Intelligent Action

Intelligent Action

Using one platform to reign in all security applications

There have been many discussions and articles about PSIM over the last five years, but there is also a lot of confusion around exactly what it does, how it is defined, and in what way it differs from other forms of security management.

So, what is a PSIM solution? The easy answer is PSIM is the solution to intelligently bring together all security applications from an enterprise onto one platform.

With the evolution of security management platforms and the shift to IP-based technologies, the development of PSIM offers the opportunity to aggregate legacy analog with digital solutions, create control room solutions of some complexity at much lower cost, extract rich data from the connected systems and assist operators with pre-programmed standard operating procedures (SOP). Advanced PSIM solutions allow the addition of workflow technology to provide operators with customized step-by-step guidance to manage situations with control of all of the information supplied by the underlying systems.

The main difference between a traditional security management platform and PSIM is that its SOPs are normally fixed and the company has to follow the predetermined operation according to the platform. PSIM on the other hand molds around the user requirements and is very customizable. It is flexible, and compared to SAP, for example, the same system can be used for a manufacturer as well as a bank, and it just needs configuring to apply to the clients’ specific needs.

Solutions of this complexity were previously only in the domain of government and large corporations. They were bespoke systems, cost a small fortune and were expensive to maintain. With PSIM, this changed to offer a solution that could work with all the sub systems, bringing them together in a more economical way while reducing the ongoing support costs as well.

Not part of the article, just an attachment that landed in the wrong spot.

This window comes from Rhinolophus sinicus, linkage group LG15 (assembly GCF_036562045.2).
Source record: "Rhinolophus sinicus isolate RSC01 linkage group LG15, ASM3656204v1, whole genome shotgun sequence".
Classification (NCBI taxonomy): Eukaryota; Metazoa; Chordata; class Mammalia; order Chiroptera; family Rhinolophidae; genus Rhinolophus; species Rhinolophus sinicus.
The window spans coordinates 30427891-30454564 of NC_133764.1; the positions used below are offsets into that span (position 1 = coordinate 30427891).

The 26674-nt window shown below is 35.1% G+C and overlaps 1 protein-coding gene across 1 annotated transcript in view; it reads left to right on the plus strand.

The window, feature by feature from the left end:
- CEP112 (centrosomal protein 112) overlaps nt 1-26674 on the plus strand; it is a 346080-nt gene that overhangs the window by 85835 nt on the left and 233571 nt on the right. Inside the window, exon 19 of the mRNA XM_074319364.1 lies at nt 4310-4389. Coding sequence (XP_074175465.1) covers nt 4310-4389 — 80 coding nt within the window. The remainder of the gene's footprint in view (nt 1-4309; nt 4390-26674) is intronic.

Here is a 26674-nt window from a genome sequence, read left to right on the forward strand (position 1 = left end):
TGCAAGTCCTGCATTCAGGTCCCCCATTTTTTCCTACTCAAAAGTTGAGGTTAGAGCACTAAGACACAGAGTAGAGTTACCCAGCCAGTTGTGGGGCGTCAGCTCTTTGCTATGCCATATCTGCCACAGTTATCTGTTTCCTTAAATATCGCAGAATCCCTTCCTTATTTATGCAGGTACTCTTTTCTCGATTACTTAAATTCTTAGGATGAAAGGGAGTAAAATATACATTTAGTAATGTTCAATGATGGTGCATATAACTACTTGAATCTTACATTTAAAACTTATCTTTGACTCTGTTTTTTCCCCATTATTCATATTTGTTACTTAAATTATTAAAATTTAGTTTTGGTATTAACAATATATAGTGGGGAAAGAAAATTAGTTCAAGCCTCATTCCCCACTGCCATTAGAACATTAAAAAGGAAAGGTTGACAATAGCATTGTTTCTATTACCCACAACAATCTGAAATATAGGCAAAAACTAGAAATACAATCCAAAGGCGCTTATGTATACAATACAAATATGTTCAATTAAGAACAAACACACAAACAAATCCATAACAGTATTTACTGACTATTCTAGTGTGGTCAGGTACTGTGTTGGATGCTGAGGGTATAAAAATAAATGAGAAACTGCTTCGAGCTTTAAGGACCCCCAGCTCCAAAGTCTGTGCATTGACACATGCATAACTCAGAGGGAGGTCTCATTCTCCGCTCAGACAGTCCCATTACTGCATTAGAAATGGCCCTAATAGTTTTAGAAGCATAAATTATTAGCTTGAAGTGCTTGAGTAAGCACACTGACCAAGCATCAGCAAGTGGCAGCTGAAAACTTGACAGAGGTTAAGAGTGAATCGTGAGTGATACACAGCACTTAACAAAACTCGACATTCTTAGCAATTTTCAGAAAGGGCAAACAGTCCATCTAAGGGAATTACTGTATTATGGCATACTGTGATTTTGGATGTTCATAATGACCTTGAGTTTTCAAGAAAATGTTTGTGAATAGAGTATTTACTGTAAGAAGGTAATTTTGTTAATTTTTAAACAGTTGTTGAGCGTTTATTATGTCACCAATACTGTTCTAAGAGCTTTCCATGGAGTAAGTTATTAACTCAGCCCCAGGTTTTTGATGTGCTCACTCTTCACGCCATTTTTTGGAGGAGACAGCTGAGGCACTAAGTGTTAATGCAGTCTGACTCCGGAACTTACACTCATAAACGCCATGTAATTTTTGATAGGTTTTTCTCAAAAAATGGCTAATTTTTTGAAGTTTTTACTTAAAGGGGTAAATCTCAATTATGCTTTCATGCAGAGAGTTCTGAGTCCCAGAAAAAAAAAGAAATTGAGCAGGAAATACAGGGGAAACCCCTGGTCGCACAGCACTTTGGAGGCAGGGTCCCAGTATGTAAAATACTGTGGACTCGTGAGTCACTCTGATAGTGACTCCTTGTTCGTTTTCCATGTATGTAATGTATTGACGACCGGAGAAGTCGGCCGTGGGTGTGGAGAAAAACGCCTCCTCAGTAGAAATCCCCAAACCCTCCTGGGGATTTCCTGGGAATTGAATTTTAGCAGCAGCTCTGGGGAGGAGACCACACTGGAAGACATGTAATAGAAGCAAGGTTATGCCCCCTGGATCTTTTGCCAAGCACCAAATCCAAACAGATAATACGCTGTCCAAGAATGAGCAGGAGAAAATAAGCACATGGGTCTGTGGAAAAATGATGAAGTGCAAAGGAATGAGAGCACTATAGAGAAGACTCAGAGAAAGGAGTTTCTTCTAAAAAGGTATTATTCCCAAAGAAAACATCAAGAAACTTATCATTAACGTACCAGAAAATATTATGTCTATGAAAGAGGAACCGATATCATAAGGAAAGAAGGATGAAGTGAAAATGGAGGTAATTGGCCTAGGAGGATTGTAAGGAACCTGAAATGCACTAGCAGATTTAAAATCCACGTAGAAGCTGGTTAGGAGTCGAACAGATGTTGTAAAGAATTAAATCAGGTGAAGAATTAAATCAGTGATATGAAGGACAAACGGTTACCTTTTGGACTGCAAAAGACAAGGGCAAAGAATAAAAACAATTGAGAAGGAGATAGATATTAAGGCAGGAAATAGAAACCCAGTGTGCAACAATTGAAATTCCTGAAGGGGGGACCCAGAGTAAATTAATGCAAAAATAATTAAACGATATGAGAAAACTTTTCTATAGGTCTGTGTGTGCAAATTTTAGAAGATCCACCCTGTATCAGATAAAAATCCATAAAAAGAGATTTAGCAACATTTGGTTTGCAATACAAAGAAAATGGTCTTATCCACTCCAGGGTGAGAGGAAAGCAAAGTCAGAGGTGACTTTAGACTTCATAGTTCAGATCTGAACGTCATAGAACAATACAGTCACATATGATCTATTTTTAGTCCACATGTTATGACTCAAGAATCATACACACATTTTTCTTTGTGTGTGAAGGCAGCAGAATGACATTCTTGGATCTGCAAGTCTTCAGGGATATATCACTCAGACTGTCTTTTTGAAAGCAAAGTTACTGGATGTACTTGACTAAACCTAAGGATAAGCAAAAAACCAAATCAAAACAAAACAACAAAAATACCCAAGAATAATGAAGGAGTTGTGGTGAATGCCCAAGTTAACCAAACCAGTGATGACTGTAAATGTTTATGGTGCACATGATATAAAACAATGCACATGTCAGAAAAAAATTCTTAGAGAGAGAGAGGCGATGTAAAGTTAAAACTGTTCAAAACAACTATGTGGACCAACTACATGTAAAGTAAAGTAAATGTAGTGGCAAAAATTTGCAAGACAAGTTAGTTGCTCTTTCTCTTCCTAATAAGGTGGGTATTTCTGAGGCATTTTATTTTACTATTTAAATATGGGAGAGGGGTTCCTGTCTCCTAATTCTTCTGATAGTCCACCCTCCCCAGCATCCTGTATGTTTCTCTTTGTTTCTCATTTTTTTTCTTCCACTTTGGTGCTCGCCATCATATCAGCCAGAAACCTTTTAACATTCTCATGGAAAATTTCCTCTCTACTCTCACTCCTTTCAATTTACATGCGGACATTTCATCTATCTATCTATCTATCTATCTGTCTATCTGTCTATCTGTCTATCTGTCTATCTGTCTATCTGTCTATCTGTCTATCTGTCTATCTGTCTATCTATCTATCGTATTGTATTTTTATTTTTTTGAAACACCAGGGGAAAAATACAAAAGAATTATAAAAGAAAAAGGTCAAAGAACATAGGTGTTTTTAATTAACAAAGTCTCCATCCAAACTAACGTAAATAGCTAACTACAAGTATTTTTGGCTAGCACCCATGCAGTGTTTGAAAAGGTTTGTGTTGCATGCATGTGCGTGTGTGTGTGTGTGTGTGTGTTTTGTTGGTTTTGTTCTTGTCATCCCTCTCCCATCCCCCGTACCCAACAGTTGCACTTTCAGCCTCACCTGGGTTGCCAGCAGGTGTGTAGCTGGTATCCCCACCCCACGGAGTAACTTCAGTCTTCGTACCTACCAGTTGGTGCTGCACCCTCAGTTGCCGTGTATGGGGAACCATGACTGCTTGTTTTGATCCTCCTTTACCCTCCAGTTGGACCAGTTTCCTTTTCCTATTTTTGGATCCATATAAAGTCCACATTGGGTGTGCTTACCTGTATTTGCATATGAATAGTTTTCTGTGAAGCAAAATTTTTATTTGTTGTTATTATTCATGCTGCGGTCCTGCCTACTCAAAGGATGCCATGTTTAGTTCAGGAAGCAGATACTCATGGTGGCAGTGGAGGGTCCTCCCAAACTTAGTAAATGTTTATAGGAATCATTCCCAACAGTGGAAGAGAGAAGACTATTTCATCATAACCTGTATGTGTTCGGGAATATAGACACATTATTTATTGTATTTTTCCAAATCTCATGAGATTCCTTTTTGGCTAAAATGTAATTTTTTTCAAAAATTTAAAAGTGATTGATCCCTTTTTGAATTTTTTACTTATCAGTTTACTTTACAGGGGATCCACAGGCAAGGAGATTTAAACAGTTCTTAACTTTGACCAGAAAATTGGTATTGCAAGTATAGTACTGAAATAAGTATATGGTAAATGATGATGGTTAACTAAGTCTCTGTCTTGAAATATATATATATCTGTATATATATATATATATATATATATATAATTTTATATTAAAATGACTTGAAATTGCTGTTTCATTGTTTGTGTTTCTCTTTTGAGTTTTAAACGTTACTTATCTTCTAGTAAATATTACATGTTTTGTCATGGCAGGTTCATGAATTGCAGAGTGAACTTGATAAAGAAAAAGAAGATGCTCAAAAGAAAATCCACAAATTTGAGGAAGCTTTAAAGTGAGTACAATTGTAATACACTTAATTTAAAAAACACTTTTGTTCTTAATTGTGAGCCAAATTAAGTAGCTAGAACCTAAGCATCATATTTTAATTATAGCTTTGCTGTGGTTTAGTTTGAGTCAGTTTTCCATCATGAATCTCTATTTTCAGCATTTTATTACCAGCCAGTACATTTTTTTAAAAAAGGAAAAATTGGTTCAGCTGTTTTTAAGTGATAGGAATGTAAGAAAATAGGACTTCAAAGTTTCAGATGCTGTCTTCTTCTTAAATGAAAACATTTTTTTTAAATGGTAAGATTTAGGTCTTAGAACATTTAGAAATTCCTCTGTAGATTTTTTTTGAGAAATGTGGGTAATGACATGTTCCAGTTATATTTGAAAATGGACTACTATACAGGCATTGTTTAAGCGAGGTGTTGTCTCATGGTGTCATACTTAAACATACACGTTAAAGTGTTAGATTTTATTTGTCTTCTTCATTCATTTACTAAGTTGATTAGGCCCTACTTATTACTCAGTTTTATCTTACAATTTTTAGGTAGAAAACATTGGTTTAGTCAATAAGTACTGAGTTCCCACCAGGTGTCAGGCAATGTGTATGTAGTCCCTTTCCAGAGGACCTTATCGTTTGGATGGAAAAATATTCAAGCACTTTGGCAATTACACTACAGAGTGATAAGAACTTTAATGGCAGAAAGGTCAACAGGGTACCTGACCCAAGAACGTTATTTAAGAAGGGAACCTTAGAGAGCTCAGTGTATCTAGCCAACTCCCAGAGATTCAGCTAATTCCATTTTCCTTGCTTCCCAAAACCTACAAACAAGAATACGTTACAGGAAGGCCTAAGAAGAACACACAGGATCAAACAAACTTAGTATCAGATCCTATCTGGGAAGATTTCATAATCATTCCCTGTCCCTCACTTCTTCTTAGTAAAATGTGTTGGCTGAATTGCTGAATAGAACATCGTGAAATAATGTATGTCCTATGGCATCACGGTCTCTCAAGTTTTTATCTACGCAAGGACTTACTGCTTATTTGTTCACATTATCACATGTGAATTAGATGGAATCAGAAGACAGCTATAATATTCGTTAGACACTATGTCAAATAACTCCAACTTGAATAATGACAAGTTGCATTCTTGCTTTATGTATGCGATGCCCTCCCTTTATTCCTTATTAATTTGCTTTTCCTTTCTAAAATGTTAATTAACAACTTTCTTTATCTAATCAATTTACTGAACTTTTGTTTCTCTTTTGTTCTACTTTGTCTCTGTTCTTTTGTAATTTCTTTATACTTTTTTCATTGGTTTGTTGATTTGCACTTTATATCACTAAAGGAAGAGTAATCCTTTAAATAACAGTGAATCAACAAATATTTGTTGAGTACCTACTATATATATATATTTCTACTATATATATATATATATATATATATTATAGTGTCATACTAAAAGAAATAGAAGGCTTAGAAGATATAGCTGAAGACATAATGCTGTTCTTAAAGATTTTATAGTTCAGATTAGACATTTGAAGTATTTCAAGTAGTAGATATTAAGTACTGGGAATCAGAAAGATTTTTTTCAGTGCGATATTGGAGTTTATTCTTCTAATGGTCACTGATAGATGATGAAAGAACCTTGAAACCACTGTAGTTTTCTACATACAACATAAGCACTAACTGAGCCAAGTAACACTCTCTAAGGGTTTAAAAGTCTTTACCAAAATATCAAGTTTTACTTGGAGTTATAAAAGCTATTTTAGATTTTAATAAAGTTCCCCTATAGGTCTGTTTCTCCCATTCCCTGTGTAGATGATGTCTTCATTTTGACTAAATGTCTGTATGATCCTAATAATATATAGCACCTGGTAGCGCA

Fast forward to 2016, the PSIM market has changed significantly. PSIM solutions have become far more sophisticated, focusing on “intelligence” rather than integration. At the same time, there have been an increased number of ACS and VMS vendors who work with other systems to offer a basic amount of security management.

Some of the key developments that are distinguishing PSIM as a technology and where there has been real investment in PSIM, particularly in large-scale homeland security, state, government and police security operations are highlighted below.


With the continually increasing diversity of security threats across the globe, there will be closer integration between all systems within the security disciplines that make up intelligence security management.

The lack of deep end-to-end integration between the systems driving the physical, personnel, communications, information systems, security classification and operations security disciplines highlights the need to challenge the mantra of situational awareness. It also shows the benefit of accelerating the demand for Situational Intelligence through integrations focused on empowering counterintelligence techniques in preventing situations from occurring or at least providing effective early warning signals.


These will become more prevalent and will get their revenues from consulting, software sales and some PSIM implementation. These are more likely to be regional than global to start with, but they represent a new breed of IT/IQ suppliers who are increasingly attractive to end users looking for value based solutions.


Large IT vendors will enter the security market, selling at high levels within the Enterprise and on a global scale, furthering the belief that the big SI’s of the IT market will also soon be entering the physical security market, linking it to logical security solutions in a one throat to choke basis.